You won’t care either way about the normalcy of the Volt once you’re on the move.
If you’ve never driven an electric car, it’s a different feeling, and I’m not talking about the Jetsons-era sound effects when you turn the thing on. Press the start button and the Volt moves confidently, mash the accelerator pedal down and your neighbors will assume you’re driving a V-series Cadillac. Even among electric cars, the Volt is strong and willing – and comfortable at highway-plus speeds. Which is fine, provided you’re comfortable with watching the charge level drop to the floor.
Once the 1.5-liter four-cylinder is generating the power going to the front wheels, it becomes much more like a typical compact hatchback. A planted, good-to-drive typical compact hatch. The Volt is super quiet and free of much wind and road noise, even at highway speeds when the generator is providing the propulsion. Some of that comes from its weight in excess of 3,500 lbs (+1590kg), porky for even a midsize sedan these days. But the Volt’s substantive feel makes it a confident road tripper, which I confirmed on a 500-mile round-trip from Monterey to Santa Barbara one weekend.
The most pleasant discovery from the trip was the fuel economy. The Volt easily averaged 40 mpg (5.9l/100km) after the electric charge ran out, meaning the EPA estimate of 42 mpg (5.6 l/100km) is certainly achievable with a few economy concessions. An 8.9-gallon fuel tank means fill-ups are cheap as hell these days, too.
There’s a genuine electric range of about 50 miles when driven modestly around town, a range that means you can do your daily commute without rushing to find a public charging station every day. That’s good, because charging with the 110-volt home charger that Chevy provides took at least 12 hours from empty.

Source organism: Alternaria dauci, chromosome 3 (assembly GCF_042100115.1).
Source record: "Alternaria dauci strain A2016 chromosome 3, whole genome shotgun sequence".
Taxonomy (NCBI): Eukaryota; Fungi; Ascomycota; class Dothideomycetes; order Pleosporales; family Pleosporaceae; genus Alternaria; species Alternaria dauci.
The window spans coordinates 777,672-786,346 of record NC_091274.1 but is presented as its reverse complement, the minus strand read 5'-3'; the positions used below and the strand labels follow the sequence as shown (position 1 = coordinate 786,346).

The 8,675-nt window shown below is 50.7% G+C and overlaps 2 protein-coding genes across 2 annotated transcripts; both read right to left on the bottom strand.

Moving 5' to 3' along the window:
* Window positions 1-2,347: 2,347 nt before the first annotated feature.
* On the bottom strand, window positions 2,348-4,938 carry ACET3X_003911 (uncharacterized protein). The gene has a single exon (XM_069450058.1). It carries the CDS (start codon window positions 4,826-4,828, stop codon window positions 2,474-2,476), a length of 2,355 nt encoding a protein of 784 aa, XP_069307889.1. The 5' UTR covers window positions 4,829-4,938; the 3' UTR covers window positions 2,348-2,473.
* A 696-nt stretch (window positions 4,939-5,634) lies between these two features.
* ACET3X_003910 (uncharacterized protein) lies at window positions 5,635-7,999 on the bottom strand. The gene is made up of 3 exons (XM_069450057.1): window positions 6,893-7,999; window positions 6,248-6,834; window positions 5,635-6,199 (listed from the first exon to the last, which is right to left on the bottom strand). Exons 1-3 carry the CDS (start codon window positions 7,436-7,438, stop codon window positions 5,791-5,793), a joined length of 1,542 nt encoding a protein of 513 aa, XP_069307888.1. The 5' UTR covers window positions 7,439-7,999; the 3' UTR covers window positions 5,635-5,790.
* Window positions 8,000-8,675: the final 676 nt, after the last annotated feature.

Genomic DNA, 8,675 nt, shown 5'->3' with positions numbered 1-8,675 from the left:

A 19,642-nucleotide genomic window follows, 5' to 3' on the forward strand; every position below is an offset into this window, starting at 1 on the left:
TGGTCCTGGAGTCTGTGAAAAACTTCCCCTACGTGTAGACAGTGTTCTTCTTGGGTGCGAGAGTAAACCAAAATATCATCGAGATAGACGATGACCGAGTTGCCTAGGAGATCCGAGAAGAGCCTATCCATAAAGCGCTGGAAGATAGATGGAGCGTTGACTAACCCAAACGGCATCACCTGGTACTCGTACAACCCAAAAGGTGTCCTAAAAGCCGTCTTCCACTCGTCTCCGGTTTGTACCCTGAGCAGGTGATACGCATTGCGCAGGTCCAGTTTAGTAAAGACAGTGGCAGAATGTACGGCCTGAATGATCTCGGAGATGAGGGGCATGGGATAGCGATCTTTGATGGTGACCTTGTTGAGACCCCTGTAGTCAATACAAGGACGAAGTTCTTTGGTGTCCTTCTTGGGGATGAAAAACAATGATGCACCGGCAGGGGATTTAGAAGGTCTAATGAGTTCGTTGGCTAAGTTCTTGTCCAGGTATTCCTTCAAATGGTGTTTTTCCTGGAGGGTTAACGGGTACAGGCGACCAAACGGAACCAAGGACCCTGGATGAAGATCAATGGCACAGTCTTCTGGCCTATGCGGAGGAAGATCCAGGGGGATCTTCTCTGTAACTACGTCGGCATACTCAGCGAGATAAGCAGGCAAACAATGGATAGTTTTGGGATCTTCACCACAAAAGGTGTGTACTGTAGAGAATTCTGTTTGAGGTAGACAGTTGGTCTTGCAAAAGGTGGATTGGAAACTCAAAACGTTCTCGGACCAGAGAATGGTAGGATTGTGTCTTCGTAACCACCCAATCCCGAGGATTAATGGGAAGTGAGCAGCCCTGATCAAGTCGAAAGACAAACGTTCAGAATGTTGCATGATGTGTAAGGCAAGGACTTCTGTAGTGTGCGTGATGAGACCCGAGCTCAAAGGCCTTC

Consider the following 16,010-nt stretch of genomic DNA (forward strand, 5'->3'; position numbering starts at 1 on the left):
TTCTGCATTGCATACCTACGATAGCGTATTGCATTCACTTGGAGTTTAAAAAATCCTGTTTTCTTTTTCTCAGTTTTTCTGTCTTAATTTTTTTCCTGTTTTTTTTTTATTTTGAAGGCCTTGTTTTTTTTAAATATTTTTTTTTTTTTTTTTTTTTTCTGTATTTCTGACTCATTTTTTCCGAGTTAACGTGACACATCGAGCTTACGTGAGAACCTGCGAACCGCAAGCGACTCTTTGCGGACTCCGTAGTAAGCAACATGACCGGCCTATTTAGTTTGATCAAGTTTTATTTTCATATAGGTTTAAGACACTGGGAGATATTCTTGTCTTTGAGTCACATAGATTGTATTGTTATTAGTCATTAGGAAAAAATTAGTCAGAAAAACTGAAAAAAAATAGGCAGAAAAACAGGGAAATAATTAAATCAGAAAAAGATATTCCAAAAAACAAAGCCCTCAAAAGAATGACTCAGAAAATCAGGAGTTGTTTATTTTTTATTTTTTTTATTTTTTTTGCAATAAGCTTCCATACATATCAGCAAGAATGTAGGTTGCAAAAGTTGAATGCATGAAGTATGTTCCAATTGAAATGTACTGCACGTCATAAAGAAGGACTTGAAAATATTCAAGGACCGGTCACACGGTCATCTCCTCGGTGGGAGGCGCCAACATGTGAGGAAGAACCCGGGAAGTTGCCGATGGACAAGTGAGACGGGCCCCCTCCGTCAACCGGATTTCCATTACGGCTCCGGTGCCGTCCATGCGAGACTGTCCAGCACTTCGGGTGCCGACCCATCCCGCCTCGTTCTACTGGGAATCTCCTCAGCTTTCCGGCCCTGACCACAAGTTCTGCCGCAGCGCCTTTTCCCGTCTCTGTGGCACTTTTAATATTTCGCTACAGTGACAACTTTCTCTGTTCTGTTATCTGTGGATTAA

Regardless, the Volt doesn’t sacrifice much in terms of driver comfort and usability for the sake of efficiency. Most electrified cars can’t say that yet.
The 2016 Volt is the electric car for people who are unsure about electric cars. It’s an easy way into that world without giving up much about what makes cars so convenient today. Of all the cars I’ve spent a good amount of time with, the Volt stuck out as one of the few I’d happily spend my own money on. What’s stopping you from buying one today?
On a week where the national average for a gallon of regular unleaded is barely above $2, the Volt isn’t going to pencil out well. Most American buyers should qualify for a $7,500 tax credit from the federal government, while state incentives vary widely. In California, a 2016 Volt goes for as little as $24,000 right now, thanks to tax deals. The uplevel Premier model I drove with blind-spot monitoring and navigation stickered for $39,335 before incentives (the 2017 Volt goes on sale nationwide soon, for a few hundred dollars more). Without government assistance, the Volt is expensive as far as compact hatchbacks go – the similarly equipped Prius I drove was nearly $7,000 less expensive.
Then there’s that Tesla Model 3 that, you know, a few people are talking about. Fifty miles of range doesn’t sound like a lot compared to 215. But if you’ve never dipped your toes into the world of electric cars, it’s a lot easier to start with a car you get to fill up with gas once the battery is depleted, rather than relying on finding a fast charger on a long trip. The Volt eases your way into EV life without asking you to change much.
Think of it this way: lease a Volt today for three years, and put your name down for a Tesla Model 3 tomorrow.
Photos: Zac Estrada/Carscoops